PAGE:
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The Few And The Brave

Posted by Chuck Csizmar | Posted in Articles, Universal Compensation | Posted on 29-08-2017

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Different Is Beautiful, by epicnomWhen it comes to the design of performance management programs most companies play it safe.  Right smack in the middle of their assessment scale is the word “average”; or perhaps they use “meets expectations,” or “satisfactory” or the like.  Each term signals the same assessment, though – middle of the road.  And isn’t that where managers expect most employee to fall?  After all, the height of a distribution curve peaks at “average.”

Surveys show that over 80% of organizations using a rating scale to assess employee performance have chosen either a three, five (most popular) or seven scale system.  The common denominator of each is a middle rating category, the average.

But what if you chose not to have a middle rating in your performance review process?  What if you told managers that they couldn’t call anyone “average;” that employees would have to be designated as either better or less than that?

No Can Do

Which is exactly what you’ll hear.  Many managers will balk at having to choose between rating someone as either what they consider an under or over performer.  That’s the way they’ll see the decision-making process – as forcing them to select what is for them an incorrect rating.  Because they think the majority of employee performance falls between those ratings.  Because they think most folks are average, doing the job that they were hired to perform.  And “average” is a safe word.

Other organizations have decided that they want their performance review process to couple development dialogue into the conversation and encourage employees going forward.  These feel that in order to achieve that goal they need to better describe how their employees have been performing.  Which means that they take away the middle ground.

Perhaps there’s a different way to look at the rating process, a less “easy button” approach that doesn’t provide a default selection for the manager.  Perhaps there’s a tactic that might help drive employee performance – instead of simply reacting to it.

What if the performance review process asked a different question?  Instead of assessing how an employee’s performance compared to a common-man average, what if the question became whether the employee was “successful” in their job?

Successful

Here’s a word that implies achievement, the gaining of favorable results.  Compare that against what the dictionary would describe as common, ordinary, typical – the average.  An argument can be made that an “average” employee is not necessarily a successful one and that a successful employee is a better performer than an average one.  For the good of your business, I’d suggest that you’d want to encourage more successful employees than average ones.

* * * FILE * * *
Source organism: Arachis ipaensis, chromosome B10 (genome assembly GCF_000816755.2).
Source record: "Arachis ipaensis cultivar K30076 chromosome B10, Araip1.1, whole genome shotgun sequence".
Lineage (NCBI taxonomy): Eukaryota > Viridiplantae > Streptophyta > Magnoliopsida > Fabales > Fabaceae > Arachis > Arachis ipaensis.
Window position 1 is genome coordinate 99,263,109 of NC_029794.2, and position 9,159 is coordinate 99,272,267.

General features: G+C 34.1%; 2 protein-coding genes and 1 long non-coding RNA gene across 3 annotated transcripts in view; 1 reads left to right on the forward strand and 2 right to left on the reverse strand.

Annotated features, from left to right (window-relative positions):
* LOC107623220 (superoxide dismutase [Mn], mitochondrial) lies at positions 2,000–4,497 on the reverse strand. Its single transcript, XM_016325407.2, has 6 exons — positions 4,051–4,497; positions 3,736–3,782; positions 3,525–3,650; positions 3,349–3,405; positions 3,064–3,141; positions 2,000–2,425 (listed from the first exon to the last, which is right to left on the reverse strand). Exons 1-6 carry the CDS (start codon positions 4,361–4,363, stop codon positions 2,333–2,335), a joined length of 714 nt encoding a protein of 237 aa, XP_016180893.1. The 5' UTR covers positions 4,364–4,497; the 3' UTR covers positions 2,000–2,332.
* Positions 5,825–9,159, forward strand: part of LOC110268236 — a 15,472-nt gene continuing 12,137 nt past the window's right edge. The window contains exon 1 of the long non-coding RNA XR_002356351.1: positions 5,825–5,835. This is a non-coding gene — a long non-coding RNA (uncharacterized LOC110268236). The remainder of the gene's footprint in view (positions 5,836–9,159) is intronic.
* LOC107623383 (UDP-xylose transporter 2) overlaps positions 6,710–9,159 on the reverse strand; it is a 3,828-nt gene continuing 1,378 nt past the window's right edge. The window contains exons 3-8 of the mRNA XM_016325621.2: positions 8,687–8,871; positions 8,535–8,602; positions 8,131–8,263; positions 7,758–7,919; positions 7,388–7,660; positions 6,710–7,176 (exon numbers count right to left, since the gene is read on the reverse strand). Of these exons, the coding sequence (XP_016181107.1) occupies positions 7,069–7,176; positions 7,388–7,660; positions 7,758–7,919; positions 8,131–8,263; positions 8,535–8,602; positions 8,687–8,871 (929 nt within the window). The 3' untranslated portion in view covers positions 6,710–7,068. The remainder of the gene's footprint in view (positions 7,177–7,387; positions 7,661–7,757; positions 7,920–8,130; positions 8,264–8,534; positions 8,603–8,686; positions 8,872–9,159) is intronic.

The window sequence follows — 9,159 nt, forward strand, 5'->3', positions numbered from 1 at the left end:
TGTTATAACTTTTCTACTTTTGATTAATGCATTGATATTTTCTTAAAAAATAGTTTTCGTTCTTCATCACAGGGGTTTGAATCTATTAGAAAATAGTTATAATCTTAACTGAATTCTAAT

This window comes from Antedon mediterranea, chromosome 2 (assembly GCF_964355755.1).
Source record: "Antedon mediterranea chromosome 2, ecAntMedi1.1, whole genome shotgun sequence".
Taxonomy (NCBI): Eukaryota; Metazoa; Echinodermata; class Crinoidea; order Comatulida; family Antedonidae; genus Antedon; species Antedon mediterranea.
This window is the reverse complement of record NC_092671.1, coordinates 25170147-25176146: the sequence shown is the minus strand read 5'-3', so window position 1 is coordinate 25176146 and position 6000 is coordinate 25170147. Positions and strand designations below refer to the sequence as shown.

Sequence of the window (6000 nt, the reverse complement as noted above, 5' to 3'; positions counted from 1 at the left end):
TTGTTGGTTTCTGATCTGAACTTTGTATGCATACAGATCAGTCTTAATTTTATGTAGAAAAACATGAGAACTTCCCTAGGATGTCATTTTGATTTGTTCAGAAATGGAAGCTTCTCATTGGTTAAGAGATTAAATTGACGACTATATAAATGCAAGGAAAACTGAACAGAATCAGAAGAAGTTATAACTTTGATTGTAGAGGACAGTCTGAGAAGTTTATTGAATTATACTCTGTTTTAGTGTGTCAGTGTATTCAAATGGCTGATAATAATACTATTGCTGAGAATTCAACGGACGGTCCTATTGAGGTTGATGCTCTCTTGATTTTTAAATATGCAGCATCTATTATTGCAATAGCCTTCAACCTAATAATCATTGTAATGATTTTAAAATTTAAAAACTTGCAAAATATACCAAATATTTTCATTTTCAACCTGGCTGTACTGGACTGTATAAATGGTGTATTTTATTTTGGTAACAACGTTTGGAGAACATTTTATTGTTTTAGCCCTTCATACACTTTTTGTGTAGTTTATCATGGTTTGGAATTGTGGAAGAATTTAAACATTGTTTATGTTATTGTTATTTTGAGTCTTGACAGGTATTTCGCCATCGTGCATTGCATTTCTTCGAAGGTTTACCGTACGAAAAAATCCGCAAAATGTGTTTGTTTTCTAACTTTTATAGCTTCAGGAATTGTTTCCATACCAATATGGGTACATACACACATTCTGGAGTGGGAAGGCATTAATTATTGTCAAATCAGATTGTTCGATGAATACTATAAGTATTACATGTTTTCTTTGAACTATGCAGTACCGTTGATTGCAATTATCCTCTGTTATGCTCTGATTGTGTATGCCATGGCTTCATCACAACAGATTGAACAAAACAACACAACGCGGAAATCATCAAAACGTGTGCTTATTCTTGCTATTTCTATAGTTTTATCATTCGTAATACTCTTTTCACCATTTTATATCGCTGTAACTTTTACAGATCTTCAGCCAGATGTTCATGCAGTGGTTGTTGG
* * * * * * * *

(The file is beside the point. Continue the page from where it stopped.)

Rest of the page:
A common management view of “average” employees is that “we’re not going to get where we want to go with this group.”  The desired goal of a high performing organization will not be achieved on a foundation of common, ordinary and typical employees.

Needs Improvement

What if, instead of saying an employee’s performance was below average (usually seen as just below the middle ground) you viewed effort more positive, saying that the employee was “on track” though not quite yet successful?  This can be a different, less negative perspective.  If you want your performance review process to help drive performance, then encouraging employees (“you’re almost there, keep it up”) is a better strategy than negativism.  And if you believe that performance recognized is performance repeated, then you want to make sure you focus on a glass that’s half-full, not half-empty.

Taking A Risk

Designing a performance review process without a middle rating for your performance scale is taking a risk, which is no doubt why most companies steer clear.

  • Too many employees could be ranked “successful,” merely to avoid the negative connotation of “needs improvement.”
  • Over-rated employees might be given the wrong message, inflating their perception of a performance that doesn’t deliver the same effort to the organization.
  • The bottom two (of four) rating categories would see little use as “Needs Improvement” retains its strong negative connotation.
  • The organization wouldn’t have sufficient merit increase monies to reward the great majority of employees rated “successful”  – thus leaving little room (or motivation) for lower ratings.

Such an environment could weaken your performance review process to the point of being ineffective – almost pointless.  Those rated less than “successful” would likely fall below 10% – 20% of your workforce – which for most organizations is not a true reflection of performance.

Many of the ratings might even become reluctant manager “gifts” meant not so much to recognize performance but rather to avoid facing uncomfortable conversations with disappointed employees.

This is where management training, coupled with a careful and continuous monitoring of the performance review process, would be key to success.  When you don’t provide a default “easy button” you need to make sure that the decision-makers not only understand the rationale of the four-scale rating system but follow it.

So kudos to those with a four scale performance rating system.  They’re trying to walk the talk of performance management and pay-for-performance.  I wish them luck.

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